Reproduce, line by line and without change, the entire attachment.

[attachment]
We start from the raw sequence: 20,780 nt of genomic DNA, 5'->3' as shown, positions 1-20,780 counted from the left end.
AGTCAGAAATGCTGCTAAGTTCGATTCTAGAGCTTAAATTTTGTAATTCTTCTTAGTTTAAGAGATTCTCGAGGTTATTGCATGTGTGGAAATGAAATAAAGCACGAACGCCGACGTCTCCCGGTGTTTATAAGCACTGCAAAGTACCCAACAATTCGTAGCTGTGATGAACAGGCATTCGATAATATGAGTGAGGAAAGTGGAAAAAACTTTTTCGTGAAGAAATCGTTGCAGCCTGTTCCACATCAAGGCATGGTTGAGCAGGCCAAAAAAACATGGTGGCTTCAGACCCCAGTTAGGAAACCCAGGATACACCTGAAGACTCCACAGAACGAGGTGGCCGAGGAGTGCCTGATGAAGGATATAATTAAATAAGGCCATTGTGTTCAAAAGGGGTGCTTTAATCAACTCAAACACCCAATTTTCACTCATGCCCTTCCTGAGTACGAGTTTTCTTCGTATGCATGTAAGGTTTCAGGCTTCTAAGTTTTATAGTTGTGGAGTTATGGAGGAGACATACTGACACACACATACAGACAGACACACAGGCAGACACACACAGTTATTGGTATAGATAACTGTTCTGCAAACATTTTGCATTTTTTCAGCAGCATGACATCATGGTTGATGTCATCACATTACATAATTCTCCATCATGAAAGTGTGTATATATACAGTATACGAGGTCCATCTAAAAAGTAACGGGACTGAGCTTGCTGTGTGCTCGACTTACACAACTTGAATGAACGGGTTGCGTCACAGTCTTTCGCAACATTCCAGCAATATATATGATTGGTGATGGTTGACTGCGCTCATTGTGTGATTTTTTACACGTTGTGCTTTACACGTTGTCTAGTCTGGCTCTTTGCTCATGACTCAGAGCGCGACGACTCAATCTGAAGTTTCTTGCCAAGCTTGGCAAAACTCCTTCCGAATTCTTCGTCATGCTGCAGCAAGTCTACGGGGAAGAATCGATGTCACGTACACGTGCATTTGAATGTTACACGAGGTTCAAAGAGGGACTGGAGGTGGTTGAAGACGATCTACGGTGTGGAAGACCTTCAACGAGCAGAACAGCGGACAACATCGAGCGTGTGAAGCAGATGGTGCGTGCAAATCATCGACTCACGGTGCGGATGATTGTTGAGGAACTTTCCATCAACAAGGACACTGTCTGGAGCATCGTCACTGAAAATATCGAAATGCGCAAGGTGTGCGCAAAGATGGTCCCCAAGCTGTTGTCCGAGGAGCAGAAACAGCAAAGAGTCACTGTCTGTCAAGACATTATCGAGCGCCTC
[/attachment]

We start from the raw sequence: 20,780 nt of genomic DNA, 5'->3' as shown, positions 1-20,780 counted from the left end.
AGTCAGAAATGCTGCTAAGTTCGATTCTAGAGCTTAAATTTTGTAATTCTTCTTAGTTTAAGAGATTCTCGAGGTTATTGCATGTGTGGAAATGAAATAAAGCACGAACGCCGACGTCTCCCGGTGTTTATAAGCACTGCAAAGTACCCAACAATTCGTAGCTGTGATGAACAGGCATTCGATAATATGAGTGAGGAAAGTGGAAAAAACTTTTTCGTGAAGAAATCGTTGCAGCCTGTTCCACATCAAGGCATGGTTGAGCAGGCCAAAAAAACATGGTGGCTTCAGACCCCAGTTAGGAAACCCAGGATACACCTGAAGACTCCACAGAACGAGGTGGCCGAGGAGTGCCTGATGAAGGATATAATTAAATAAGGCCATTGTGTTCAAAAGGGGTGCTTTAATCAACTCAAACACCCAATTTTCACTCATGCCCTTCCTGAGTACGAGTTTTCTTCGTATGCATGTAAGGTTTCAGGCTTCTAAGTTTTATAGTTGTGGAGTTATGGAGGAGACATACTGACACACACATACAGACAGACACACAGGCAGACACACACAGTTATTGGTATAGATAACTGTTCTGCAAACATTTTGCATTTTTTCAGCAGCATGACATCATGGTTGATGTCATCACATTACATAATTCTCCATCATGAAAGTGTGTATATATACAGTATACGAGGTCCATCTAAAAAGTAACGGGACTGAGCTTGCTGTGTGCTCGACTTACACAACTTGAATGAACGGGTTGCGTCACAGTCTTTCGCAACATTCCAGCAATATATATGATTGGTGATGGTTGACTGCGCTCATTGTGTGATTTTTTACACGTTGTGCTTTACACGTTGTCTAGTCTGGCTCTTTGCTCATGACTCAGAGCGCGACGACTCAATCTGAAGTTTCTTGCCAAGCTTGGCAAAACTCCTTCCGAATTCTTCGTCATGCTGCAGCAAGTCTACGGGGAAGAATCGATGTCACGTACACGTGCATTTGAATGTTACACGAGGTTCAAAGAGGGACTGGAGGTGGTTGAAGACGATCTACGGTGTGGAAGACCTTCAACGAGCAGAACAGCGGACAACATCGAGCGTGTGAAGCAGATGGTGCGTGCAAATCATCGACTCACGGTGCGGATGATTGTTGAGGAACTTTCCATCAACAAGGACACTGTCTGGAGCATCGTCACTGAAAATATCGAAATGCGCAAGGTGTGCGCAAAGATGGTCCCCAAGCTGTTGTCCGAGGAGCAGAAACAGCAAAGAGTCACTGTCTGTCAAGACATTATCGAGCGCCTC